Sex Identification from an Eggshell?
1999 several raptor (falcons, eagles, hawks, etc.) breeders in
the US and Europe wanted a non-invasive method to sex their chicks.
Results were needed within a week after hatching to give the breeder
an opportunity to hand raise the chick or place it back in the
nest with its mother. Studies showed that material left behind
after hatching contained a large amount of vascular material which
could be reliably used for sex identification. Five years later,
we sex thousands of birds a year using the shells they have left
behind after hatching.
sexing has become the preferred method for identifying the sex of
monomorphic birds (males and females having no external differences). DNA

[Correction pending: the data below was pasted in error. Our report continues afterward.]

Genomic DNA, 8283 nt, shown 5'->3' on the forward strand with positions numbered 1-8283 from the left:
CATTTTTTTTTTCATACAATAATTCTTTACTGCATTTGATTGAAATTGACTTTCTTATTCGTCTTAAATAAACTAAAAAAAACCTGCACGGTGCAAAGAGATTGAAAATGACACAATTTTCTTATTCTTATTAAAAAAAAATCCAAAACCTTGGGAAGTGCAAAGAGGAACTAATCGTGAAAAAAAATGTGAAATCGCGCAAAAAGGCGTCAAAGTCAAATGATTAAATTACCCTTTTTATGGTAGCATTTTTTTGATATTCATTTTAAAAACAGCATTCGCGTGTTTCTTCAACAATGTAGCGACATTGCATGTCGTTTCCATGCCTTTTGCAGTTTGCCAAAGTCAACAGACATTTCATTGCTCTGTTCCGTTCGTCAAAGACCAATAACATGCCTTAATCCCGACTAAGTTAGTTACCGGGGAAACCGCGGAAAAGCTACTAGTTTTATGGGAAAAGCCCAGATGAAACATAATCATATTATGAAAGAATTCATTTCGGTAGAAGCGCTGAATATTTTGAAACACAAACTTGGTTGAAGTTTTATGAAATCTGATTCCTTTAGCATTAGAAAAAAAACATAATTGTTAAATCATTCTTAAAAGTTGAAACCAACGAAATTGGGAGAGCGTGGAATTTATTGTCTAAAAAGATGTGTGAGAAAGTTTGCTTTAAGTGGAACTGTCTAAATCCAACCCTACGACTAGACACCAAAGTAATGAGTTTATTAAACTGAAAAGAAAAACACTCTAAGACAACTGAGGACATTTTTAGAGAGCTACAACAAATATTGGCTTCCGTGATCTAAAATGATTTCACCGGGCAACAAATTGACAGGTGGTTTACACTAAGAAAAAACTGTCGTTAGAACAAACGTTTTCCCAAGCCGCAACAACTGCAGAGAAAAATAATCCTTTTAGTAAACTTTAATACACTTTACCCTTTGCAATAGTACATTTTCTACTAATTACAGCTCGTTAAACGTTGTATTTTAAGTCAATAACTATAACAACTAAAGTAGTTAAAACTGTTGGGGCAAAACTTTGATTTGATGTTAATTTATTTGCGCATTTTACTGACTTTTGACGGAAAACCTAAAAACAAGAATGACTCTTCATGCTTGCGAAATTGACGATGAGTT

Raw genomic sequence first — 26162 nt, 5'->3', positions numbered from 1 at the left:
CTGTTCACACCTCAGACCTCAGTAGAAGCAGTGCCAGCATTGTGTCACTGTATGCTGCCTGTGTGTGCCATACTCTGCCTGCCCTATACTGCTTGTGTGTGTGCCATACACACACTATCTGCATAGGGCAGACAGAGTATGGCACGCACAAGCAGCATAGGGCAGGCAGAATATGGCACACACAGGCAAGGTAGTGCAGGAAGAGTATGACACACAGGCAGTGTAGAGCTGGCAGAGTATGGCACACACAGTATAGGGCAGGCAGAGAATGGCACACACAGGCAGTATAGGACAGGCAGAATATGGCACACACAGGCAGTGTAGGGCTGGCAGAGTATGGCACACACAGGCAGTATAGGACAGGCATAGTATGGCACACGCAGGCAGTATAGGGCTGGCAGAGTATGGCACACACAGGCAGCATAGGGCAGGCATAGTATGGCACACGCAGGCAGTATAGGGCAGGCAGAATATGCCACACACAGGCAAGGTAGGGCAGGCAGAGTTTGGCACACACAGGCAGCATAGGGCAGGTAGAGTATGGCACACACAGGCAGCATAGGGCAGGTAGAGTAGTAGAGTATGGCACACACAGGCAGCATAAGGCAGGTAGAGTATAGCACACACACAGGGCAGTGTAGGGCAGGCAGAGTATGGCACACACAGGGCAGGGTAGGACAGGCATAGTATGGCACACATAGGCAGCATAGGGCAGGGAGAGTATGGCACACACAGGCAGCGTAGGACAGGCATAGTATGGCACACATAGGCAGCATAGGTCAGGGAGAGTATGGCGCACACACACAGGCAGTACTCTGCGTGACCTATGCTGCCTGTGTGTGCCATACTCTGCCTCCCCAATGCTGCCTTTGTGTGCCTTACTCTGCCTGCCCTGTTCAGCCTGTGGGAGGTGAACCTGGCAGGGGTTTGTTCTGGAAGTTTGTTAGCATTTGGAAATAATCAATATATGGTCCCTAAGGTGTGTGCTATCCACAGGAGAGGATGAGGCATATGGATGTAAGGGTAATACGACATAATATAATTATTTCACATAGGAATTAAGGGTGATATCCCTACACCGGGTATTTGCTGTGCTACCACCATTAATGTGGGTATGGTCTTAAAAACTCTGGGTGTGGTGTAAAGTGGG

sexing can be performed with blood, feather or eggshell
samples. Blood from birds is an excellent source of DNA and
for many years a blood sample was the only means used to collect
a DNA sample. However, sometimes collecting a blood sample is inconvenient,
and occasionally even impossible. With recent advances in DNA
technology, we can now extract the necessary DNA to be able to determine
the sex from just a few plucked feathers. Both blood and feather samples
are equally reliable and provide the same level of testing accuracy.
DNA is DNA no matter where it is extracted from. The method you
choose depends on your preference.
ABI offers PermaCode, a blood collection & transport system
for DNA sexing and disease testing. A small card supplied by ABI
can now be used to easily collect blood samples for testing, eliminating
the need for capillary tips and collection tubes. Simply remove the
card from the plastic bag and fill out the information requested.
Then fill the circle at the bottom right hand corner of the card
with a drop or two of blood. Finally, complete a submission form
and drop it into the mail.